If anxiety is a call to action that is there to help us solve a problem (how to be safe) depression is the opposite. Depression is a form of physiological de-arousal. This is about giving up. Very broadly speaking depressed people are no longer interested in finding a solution. They have decided that there is nothing to be done and so they give up. Of course there are degrees of this ‘giving up’ and it’s not really as ‘cut and dry’ as all that but none the less depression does have an element of giving up about it. That’s not to suggest that it’s a voluntary ‘submission’ to depression but it is fair to say that depressed people are generally less determined to sort out their problems than anxious people are.

This may seem strange but it actually links very well to the stress and vulnerability model we mentioned in an earlier episode. As people’s stress levels increase they become anxious and try to solve their problems. However if they are unable to solve their problems and the stress increases they give up trying to sort things out and so their anxiety (a call to action) subsides. At this point they move up the scale of mental disorder into depression.

Biological (physical) signs of depression include sleep disturbance (too much or too little), appetite disturbance, apathy and lethargy, tearfulness, slowing down of physical movement and passivity (the opposite of assertiveness).

The service user who never seems to cause any problems or demand anything from the staff might not be content – they are just as likely to be depressed. Be aware of the risk of suicide. According to the Beck Suicide Scale (BSS) the best indicators of impending suicide apart from past behaviour are ‘helplessness’ and ‘hopelessness’. Both of these things are features of depression.

Depression in a nutshell meme

Clinical depression is different from sadness. We all have bad days and the occasional low mood is just part and parcel of normal mood variation. Clinical depression includes the biological symptoms mentioned earlier and is thought to result from a reduction in the levels of various brain chemicals such as serotonin. However, as we noted in a previous episode on physiology there is a ‘chicken and egg’ situation here. Low serotonin levels can cause depression but inactivity (a major symptom of depression) also reduces serotonin levels still further. It’s not always terribly important to worry whether the depression came first or the inactivity was the cause. As is often the case dealing with current problems may well be far more important than trying to understand the history of the disorder. Sometimes ‘here and now’ is all we need to work on – at least in the beginning.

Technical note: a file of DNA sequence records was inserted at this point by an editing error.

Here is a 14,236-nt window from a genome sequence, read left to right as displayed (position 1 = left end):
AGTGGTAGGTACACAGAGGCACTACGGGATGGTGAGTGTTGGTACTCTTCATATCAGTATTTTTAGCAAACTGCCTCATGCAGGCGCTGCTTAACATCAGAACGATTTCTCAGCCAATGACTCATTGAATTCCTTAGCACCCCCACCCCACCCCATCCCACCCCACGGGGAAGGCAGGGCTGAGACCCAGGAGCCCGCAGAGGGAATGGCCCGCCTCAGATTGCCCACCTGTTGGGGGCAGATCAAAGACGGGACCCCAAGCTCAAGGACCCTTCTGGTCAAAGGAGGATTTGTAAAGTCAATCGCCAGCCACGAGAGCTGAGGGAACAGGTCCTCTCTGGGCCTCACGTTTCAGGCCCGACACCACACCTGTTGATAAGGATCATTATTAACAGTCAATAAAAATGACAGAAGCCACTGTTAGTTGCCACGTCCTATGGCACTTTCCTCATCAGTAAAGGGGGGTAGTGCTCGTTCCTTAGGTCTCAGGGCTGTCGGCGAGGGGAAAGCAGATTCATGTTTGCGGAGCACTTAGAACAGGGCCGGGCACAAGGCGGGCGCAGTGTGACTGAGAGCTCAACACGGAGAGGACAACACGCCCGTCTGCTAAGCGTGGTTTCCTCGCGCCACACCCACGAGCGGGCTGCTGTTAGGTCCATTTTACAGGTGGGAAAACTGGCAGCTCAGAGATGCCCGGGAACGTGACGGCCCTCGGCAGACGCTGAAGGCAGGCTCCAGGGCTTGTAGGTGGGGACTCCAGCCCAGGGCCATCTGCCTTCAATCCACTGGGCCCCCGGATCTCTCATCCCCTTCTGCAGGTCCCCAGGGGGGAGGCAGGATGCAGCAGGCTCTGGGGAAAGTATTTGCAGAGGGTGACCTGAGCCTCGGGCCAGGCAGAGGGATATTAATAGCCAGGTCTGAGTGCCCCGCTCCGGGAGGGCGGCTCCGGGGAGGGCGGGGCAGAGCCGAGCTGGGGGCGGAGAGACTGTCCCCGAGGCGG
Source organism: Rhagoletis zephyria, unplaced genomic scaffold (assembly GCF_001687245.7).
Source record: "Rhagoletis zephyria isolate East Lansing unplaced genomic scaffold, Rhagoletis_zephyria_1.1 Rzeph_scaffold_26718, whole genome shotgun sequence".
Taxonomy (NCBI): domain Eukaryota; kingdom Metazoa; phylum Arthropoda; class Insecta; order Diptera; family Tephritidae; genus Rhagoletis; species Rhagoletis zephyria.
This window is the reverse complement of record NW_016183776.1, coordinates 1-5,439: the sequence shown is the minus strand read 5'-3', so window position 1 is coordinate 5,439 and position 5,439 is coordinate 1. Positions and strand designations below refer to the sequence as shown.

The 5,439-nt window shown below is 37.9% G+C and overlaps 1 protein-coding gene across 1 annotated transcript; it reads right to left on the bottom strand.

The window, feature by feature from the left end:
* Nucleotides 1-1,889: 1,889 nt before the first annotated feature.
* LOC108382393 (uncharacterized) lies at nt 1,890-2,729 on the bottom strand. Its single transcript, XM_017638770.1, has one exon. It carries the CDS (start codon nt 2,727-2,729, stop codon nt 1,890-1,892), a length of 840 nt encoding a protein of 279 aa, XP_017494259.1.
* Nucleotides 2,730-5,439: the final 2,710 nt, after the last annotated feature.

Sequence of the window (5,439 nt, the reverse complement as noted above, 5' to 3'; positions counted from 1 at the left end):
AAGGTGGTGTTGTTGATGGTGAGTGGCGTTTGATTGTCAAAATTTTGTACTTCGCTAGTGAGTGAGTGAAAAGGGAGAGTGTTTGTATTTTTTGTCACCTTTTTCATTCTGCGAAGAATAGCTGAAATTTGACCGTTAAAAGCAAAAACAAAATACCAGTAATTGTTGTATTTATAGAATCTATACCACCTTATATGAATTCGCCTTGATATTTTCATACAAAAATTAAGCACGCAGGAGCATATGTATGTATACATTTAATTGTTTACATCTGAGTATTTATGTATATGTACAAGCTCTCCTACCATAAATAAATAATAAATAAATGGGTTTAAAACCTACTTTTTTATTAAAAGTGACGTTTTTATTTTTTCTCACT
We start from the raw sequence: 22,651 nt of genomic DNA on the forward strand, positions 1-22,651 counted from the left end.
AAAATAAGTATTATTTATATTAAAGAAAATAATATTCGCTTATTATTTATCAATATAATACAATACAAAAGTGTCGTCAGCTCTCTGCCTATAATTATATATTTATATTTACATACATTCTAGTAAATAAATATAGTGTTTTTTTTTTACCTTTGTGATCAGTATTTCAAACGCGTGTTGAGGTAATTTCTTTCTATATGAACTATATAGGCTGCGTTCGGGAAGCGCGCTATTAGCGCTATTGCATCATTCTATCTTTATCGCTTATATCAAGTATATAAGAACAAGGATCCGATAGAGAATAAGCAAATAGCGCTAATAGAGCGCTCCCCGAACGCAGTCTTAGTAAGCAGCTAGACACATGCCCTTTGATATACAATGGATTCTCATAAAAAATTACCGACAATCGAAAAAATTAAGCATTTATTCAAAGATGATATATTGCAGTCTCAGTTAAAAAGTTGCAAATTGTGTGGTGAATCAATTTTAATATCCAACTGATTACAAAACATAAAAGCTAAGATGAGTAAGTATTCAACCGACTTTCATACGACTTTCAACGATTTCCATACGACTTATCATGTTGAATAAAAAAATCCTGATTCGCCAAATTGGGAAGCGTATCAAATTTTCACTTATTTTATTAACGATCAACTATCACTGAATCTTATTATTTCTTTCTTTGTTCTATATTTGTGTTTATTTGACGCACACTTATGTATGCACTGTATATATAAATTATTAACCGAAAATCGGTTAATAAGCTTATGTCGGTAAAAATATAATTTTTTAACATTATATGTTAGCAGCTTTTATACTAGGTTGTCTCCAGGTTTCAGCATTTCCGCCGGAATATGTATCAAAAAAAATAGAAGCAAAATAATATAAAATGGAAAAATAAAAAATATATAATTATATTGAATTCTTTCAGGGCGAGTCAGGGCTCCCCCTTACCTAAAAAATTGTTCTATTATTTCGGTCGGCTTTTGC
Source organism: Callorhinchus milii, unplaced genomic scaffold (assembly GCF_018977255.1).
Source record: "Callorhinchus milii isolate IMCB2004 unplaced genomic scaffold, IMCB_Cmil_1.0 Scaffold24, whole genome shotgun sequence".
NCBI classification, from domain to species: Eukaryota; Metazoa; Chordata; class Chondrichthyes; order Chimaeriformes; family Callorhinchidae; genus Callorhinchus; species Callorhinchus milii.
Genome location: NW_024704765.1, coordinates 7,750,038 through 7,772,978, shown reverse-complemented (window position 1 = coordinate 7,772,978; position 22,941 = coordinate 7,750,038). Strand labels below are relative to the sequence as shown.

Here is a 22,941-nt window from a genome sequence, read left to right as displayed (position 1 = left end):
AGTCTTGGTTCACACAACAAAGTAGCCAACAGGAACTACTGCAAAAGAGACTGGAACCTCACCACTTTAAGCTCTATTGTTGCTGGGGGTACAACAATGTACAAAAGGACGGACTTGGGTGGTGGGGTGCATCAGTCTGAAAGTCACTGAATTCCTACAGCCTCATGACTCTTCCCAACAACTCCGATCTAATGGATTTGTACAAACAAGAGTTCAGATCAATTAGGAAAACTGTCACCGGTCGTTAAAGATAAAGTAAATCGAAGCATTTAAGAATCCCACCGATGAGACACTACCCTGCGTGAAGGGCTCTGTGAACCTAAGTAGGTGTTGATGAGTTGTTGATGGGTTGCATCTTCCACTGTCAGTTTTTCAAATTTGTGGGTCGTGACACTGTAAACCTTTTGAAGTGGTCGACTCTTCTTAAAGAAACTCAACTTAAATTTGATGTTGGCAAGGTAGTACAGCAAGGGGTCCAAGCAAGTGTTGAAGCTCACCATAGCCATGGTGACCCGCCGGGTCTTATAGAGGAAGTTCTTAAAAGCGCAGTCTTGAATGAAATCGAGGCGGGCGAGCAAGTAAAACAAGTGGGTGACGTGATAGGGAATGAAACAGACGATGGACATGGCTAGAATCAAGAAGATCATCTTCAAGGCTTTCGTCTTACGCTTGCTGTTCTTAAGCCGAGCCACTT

For example ensure that people’s current behaviour doesn’t undermine recovery. Many people turn to alcohol when they’re down but that simply makes things worse. Alcohol depletes serotonin levels which not only deepens depression it also prevents anti-depressant medication from working properly.

However as the depression begins to lift that sort of historical information can be extremely useful – but only if we know how to use it and what to do with it. That’s where diagnosis falls down – it’s only really interested in current symptoms. Formulation is more comprehensive and takes account of the many factors that led people into depression as well as the aspects of their thoughts and behaviours that kept them there. If diagnosis helps us to know what the problem is, formulation helps us to ensure people overcome it and then have at least a fighting chance of avoiding relapse in the future.

All that fancy stuff aside (we’ll get to it later) the basic trick with depression is positive action. Get people active again and give them a reason to continue to take an interest. This is more than mere distraction – it involves purpose. Clearly purpose can be difficult to achieve with some people but it’s worth working at none the less. Purpose and security also make it much less likely that people will present with challenging behaviours too. They have no reason to so long as their needs are being met.

There is, of course, much more to depression than we’ve covered in this little introduction. In particular we need to consider the specific thoughts and behaviours that both create and maintain the disorder. We’ll get to those as the series progresses. For now it’s enough to describe in broad terms what depression is. How it is assessed and what we do about it will come later.